Introduction: Prior research suggests that the strength of association between Alzheimer's disease (AD) pathology and lower cognitive performance is influenced by modifiable psychosocial factors, such as social network size. However, little is known about distinct social relationship types.
Methods: The current cross-sectional study used data from the Washington Heights-Inwood Columbia Aging Project to examine whether social network characteristics (i.e., total size, spouse/partner, number of children, other relatives, friends) moderate associations between cortical thickness in regions implicated in AD and cognitive performance.
Results: Lower cortical thickness was associated with worse global cognition among individuals with smaller friend networks, but not among individuals with larger friend networks. This pattern of results was most prominent for language and speed/executive functioning.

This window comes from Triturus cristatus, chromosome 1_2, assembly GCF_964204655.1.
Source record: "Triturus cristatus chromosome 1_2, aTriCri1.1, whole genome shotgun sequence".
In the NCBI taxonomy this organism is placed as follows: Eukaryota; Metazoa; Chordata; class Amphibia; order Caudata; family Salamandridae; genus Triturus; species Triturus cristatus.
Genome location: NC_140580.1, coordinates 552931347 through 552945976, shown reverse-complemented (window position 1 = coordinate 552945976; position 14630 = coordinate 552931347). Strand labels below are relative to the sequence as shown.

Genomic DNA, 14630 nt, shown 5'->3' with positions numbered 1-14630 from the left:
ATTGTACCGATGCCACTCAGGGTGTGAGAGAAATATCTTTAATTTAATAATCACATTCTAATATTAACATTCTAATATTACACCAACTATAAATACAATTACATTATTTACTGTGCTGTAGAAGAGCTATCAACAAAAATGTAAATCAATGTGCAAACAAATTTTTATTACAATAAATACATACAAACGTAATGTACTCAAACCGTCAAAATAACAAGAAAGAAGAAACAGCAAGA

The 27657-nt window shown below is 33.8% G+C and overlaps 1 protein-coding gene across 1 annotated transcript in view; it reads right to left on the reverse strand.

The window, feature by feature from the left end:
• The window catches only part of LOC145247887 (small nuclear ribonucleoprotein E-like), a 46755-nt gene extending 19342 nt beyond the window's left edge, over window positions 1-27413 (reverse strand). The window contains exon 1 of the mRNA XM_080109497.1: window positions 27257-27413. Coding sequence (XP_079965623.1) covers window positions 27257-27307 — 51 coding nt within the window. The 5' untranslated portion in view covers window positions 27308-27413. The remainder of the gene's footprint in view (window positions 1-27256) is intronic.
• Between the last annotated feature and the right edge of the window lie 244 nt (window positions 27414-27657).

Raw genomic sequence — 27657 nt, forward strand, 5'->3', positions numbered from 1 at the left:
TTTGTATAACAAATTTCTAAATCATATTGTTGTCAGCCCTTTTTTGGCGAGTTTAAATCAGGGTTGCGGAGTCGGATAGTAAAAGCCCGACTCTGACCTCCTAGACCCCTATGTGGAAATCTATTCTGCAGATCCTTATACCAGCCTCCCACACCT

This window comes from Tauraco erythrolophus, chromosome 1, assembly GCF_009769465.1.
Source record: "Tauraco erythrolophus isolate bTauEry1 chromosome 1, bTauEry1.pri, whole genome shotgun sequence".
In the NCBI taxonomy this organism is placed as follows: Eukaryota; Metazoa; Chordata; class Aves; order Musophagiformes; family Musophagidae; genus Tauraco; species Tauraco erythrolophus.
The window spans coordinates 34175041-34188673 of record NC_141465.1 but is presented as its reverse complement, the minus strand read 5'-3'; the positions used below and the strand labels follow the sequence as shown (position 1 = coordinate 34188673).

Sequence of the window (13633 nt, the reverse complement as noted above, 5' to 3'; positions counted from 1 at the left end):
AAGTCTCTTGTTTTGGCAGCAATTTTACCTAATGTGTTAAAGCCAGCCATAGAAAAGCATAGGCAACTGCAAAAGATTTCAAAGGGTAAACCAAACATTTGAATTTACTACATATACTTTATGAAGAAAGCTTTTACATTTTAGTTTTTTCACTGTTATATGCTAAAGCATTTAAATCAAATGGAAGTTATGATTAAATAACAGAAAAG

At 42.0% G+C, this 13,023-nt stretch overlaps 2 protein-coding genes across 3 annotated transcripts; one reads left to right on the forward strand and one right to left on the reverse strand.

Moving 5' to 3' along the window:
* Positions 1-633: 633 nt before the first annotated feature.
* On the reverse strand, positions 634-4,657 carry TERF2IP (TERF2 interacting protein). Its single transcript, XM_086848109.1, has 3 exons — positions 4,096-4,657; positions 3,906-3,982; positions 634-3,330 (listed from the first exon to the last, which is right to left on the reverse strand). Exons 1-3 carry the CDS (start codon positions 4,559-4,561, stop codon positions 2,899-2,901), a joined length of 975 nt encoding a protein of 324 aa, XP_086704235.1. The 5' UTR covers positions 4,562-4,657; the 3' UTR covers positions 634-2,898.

Discussion: Longitudinal and intervention studies are needed to determine whether these cross-sectional findings reflect a protective effect of later-life friendships for maintaining cognitive performance in the context of poorer brain health.
Keywords: cognitive aging; cognitive reserve; psychosocial; social relations.
© 2021 the Alzheimer's Association.